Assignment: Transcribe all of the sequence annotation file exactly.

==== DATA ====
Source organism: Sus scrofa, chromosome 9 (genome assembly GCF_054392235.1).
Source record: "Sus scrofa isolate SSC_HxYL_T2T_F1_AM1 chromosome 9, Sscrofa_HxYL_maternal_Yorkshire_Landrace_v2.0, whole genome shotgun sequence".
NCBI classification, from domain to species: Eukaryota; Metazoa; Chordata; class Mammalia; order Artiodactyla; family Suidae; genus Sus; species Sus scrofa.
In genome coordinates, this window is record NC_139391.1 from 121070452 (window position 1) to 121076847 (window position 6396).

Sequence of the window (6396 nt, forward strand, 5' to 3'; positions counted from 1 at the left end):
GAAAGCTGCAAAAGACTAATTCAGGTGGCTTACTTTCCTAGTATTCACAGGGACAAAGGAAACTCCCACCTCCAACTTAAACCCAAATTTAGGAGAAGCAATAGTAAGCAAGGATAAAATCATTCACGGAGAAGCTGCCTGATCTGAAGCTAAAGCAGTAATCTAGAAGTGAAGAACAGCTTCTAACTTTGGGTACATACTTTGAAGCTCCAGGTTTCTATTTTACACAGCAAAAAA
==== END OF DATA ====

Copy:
Source organism: Sus scrofa, chromosome 9 (genome assembly GCF_054392235.1).
Source record: "Sus scrofa isolate SSC_HxYL_T2T_F1_AM1 chromosome 9, Sscrofa_HxYL_maternal_Yorkshire_Landrace_v2.0, whole genome shotgun sequence".
NCBI classification, from domain to species: Eukaryota; Metazoa; Chordata; class Mammalia; order Artiodactyla; family Suidae; genus Sus; species Sus scrofa.
In genome coordinates, this window is record NC_139391.1 from 121070452 (window position 1) to 121076847 (window position 6396).

Sequence of the window (6396 nt, forward strand, 5' to 3'; positions counted from 1 at the left end):
GAAAGCTGCAAAAGACTAATTCAGGTGGCTTACTTTCCTAGTATTCACAGGGACAAAGGAAACTCCCACCTCCAACTTAAACCCAAATTTAGGAGAAGCAATAGTAAGCAAGGATAAAATCATTCACGGAGAAGCTGCCTGATCTGAAGCTAAAGCAGTAATCTAGAAGTGAAGAACAGCTTCTAACTTTGGGTACATACTTTGAAGCTCCAGGTTTCTATTTTACACAGCAAAAAA